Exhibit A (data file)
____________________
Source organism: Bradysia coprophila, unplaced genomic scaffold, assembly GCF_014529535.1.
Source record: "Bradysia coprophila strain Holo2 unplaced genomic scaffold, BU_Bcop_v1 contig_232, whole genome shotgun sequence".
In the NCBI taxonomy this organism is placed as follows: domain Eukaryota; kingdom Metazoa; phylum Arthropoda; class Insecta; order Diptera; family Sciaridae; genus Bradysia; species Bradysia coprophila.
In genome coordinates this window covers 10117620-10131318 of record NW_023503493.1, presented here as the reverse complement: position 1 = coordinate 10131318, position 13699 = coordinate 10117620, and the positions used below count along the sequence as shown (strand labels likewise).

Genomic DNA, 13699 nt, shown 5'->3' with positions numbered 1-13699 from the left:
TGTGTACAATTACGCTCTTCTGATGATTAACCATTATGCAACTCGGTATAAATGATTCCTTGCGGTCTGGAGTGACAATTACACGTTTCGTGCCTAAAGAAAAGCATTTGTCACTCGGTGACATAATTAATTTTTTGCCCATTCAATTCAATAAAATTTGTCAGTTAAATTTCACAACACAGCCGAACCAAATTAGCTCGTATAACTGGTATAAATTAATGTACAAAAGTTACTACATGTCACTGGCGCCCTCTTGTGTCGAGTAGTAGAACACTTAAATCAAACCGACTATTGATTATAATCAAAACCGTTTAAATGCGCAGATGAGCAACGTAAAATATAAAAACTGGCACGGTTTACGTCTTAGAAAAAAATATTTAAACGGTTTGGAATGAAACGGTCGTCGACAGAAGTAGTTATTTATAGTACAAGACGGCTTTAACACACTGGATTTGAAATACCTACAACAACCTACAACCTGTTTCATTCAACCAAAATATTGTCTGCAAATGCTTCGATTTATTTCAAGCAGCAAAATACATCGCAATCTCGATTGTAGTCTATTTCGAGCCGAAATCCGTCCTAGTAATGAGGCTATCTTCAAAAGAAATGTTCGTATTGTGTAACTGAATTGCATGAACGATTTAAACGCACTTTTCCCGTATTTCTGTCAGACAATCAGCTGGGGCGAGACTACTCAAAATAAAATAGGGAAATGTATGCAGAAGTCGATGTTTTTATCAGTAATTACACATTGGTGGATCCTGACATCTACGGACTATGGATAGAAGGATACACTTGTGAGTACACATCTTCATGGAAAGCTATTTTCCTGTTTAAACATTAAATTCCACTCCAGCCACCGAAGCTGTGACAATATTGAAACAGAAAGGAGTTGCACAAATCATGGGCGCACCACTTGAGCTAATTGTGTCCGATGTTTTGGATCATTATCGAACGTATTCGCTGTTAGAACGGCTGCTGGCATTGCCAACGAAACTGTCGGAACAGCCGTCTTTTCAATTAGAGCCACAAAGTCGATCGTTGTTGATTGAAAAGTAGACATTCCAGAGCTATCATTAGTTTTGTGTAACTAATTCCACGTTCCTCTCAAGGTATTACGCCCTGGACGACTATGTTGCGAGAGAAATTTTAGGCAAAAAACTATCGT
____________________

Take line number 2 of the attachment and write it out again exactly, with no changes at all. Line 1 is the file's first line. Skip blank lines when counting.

Source record: "Bradysia coprophila strain Holo2 unplaced genomic scaffold, BU_Bcop_v1 contig_232, whole genome shotgun sequence".